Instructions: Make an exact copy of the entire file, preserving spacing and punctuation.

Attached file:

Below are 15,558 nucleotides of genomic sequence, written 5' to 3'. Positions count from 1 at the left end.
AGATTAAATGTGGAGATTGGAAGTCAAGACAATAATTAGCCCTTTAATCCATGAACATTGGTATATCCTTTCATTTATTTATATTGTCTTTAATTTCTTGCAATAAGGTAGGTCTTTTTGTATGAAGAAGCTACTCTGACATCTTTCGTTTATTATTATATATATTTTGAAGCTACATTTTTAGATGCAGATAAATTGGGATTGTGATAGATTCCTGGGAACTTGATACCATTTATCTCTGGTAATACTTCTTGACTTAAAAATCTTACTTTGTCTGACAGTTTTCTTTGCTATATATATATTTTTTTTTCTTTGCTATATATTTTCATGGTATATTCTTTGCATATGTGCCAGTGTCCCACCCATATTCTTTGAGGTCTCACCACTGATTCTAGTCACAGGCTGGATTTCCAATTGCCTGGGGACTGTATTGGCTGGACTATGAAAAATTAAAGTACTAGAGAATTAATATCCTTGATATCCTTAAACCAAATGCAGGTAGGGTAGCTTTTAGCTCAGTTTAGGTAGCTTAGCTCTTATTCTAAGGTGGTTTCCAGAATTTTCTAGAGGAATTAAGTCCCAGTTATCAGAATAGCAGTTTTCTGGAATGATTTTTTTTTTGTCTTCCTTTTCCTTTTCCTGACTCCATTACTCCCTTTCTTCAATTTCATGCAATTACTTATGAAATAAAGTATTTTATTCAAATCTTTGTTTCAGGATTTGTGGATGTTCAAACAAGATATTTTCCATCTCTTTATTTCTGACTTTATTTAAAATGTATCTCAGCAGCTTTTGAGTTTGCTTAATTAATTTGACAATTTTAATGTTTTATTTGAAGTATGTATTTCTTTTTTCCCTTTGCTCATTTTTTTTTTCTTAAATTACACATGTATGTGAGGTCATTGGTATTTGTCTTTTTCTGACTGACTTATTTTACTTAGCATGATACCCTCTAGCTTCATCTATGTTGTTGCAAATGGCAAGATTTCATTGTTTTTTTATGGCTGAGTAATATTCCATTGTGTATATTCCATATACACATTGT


Below are 15,558 nucleotides of genomic sequence, written 5' to 3'. Positions count from 1 at the left end.
AGATTAAATGTGGAGATTGGAAGTCAAGACAATAATTAGCCCTTTAATCCATGAACATTGGTATATCCTTTCATTTATTTATATTGTCTTTAATTTCTTGCAATAAGGTAGGTCTTTTTGTATGAAGAAGCTACTCTGACATCTTTCGTTTATTATTATATATATTTTGAAGCTACATTTTTAGATGCAGATAAATTGGGATTGTGATAGATTCCTGGGAACTTGATACCATTTATCTCTGGTAATACTTCTTGACTTAAAAATCTTACTTTGTCTGACAGTTTTCTTTGCTATATATATATTTTTTTTTCTTTGCTATATATTTTCATGGTATATTCTTTGCATATGTGCCAGTGTCCCACCCATATTCTTTGAGGTCTCACCACTGATTCTAGTCACAGGCTGGATTTCCAATTGCCTGGGGACTGTATTGGCTGGACTATGAAAAATTAAAGTACTAGAGAATTAATATCCTTGATATCCTTAAACCAAATGCAGGTAGGGTAGCTTTTAGCTCAGTTTAGGTAGCTTAGCTCTTATTCTAAGGTGGTTTCCAGAATTTTCTAGAGGAATTAAGTCCCAGTTATCAGAATAGCAGTTTTCTGGAATGATTTTTTTTTTGTCTTCCTTTTCCTTTTCCTGACTCCATTACTCCCTTTCTTCAATTTCATGCAATTACTTATGAAATAAAGTATTTTATTCAAATCTTTGTTTCAGGATTTGTGGATGTTCAAACAAGATATTTTCCATCTCTTTATTTCTGACTTTATTTAAAATGTATCTCAGCAGCTTTTGAGTTTGCTTAATTAATTTGACAATTTTAATGTTTTATTTGAAGTATGTATTTCTTTTTTCCCTTTGCTCATTTTTTTTTTCTTAAATTACACATGTATGTGAGGTCATTGGTATTTGTCTTTTTCTGACTGACTTATTTTACTTAGCATGATACCCTCTAGCTTCATCTATGTTGTTGCAAATGGCAAGATTTCATTGTTTTTTTATGGCTGAGTAATATTCCATTGTGTATATTCCATATACACATTGT